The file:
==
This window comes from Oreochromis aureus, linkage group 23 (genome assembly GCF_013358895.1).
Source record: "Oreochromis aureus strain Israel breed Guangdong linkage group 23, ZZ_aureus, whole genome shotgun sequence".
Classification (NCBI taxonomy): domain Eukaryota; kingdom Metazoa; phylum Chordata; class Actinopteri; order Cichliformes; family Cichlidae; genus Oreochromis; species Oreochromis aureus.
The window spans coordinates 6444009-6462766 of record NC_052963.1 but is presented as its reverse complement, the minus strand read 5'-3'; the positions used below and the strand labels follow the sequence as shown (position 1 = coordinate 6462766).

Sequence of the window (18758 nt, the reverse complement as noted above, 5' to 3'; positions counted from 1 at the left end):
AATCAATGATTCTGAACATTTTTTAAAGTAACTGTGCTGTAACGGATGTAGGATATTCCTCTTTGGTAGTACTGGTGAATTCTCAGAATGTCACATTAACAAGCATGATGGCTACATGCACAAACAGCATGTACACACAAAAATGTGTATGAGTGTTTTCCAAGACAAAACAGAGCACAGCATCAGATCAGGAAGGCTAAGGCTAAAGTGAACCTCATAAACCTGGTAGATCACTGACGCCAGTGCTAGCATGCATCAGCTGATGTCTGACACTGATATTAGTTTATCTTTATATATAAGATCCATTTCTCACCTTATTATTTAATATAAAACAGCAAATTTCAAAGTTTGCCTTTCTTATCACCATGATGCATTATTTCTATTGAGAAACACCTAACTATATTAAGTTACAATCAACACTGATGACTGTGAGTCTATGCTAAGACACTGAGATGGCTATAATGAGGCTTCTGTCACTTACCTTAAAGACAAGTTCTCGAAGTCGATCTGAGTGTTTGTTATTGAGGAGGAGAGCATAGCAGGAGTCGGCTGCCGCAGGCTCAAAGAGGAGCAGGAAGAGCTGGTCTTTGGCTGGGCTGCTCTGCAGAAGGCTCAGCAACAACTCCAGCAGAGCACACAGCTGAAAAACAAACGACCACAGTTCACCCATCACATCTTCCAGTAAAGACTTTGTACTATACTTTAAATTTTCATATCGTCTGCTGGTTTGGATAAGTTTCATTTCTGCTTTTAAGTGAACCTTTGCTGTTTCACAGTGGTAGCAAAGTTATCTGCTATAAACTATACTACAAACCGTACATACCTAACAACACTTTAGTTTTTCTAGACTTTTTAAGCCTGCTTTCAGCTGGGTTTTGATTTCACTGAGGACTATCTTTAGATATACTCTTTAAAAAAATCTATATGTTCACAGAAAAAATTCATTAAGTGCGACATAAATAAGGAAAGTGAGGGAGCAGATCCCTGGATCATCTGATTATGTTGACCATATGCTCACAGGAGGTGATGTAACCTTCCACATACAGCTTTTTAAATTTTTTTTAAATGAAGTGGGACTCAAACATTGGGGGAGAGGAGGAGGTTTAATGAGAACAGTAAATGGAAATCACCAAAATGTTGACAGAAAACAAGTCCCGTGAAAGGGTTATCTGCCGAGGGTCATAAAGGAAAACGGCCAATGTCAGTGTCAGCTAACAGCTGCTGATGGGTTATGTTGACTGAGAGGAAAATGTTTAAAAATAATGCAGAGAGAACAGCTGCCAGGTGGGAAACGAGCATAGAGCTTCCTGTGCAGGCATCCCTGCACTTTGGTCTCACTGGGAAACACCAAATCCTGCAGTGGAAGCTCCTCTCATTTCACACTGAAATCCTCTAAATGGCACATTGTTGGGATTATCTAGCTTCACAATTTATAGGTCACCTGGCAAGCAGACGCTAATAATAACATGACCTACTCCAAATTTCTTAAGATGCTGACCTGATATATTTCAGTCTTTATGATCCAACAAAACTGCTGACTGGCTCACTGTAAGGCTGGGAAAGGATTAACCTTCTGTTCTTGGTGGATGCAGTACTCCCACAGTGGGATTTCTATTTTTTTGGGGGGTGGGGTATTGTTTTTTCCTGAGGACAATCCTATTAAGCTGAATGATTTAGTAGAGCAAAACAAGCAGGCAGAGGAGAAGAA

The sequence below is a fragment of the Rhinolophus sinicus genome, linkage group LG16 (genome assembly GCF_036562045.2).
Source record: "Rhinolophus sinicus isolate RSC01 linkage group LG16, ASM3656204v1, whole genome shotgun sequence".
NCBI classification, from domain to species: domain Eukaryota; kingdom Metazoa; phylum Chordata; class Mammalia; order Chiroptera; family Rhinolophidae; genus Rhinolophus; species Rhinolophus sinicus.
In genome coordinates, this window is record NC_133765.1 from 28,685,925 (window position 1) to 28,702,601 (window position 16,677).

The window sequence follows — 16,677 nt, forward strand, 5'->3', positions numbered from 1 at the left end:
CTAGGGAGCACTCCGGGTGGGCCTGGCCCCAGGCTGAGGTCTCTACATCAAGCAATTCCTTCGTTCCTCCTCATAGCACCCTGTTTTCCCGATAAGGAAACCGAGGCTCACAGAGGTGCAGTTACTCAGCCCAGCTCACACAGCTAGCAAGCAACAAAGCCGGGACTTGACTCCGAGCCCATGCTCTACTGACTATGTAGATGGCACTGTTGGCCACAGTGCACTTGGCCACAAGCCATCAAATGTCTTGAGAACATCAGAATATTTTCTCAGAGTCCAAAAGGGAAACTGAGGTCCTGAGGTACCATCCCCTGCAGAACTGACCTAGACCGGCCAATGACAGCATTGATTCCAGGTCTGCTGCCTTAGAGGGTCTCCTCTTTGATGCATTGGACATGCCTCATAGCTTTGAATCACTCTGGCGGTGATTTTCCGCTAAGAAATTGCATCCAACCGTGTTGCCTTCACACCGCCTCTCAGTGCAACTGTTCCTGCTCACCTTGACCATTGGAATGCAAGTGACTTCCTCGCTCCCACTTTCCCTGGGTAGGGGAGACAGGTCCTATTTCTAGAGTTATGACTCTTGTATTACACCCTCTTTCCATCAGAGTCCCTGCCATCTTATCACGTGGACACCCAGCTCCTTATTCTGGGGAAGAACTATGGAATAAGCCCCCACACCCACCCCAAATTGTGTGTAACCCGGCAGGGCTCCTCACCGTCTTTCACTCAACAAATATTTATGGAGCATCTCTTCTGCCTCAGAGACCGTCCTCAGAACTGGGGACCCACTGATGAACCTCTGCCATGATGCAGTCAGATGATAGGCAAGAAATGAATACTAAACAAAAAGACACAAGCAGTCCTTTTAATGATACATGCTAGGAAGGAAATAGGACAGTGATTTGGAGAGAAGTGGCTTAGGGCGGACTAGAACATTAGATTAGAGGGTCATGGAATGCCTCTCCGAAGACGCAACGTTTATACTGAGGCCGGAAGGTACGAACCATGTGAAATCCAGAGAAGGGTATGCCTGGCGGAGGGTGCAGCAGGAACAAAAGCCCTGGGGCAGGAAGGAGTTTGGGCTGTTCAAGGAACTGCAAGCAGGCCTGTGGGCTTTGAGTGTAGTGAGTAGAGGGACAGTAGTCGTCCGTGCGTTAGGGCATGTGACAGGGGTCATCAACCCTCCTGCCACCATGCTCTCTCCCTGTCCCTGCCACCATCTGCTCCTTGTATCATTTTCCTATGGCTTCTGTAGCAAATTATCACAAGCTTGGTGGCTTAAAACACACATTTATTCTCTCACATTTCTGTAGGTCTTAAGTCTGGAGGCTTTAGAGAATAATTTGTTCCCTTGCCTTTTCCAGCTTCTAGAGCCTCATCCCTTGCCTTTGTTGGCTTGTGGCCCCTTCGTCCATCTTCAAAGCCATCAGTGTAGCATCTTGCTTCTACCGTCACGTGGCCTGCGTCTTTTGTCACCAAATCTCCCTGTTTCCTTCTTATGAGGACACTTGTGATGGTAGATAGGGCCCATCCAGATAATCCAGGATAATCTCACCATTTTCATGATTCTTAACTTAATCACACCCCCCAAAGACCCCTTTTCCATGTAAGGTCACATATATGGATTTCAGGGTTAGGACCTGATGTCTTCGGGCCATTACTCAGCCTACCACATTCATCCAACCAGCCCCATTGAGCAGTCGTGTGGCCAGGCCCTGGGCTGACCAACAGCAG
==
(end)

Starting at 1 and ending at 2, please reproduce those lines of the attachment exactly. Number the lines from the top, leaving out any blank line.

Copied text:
This window comes from Oreochromis aureus, linkage group 23 (genome assembly GCF_013358895.1).
Source record: "Oreochromis aureus strain Israel breed Guangdong linkage group 23, ZZ_aureus, whole genome shotgun sequence".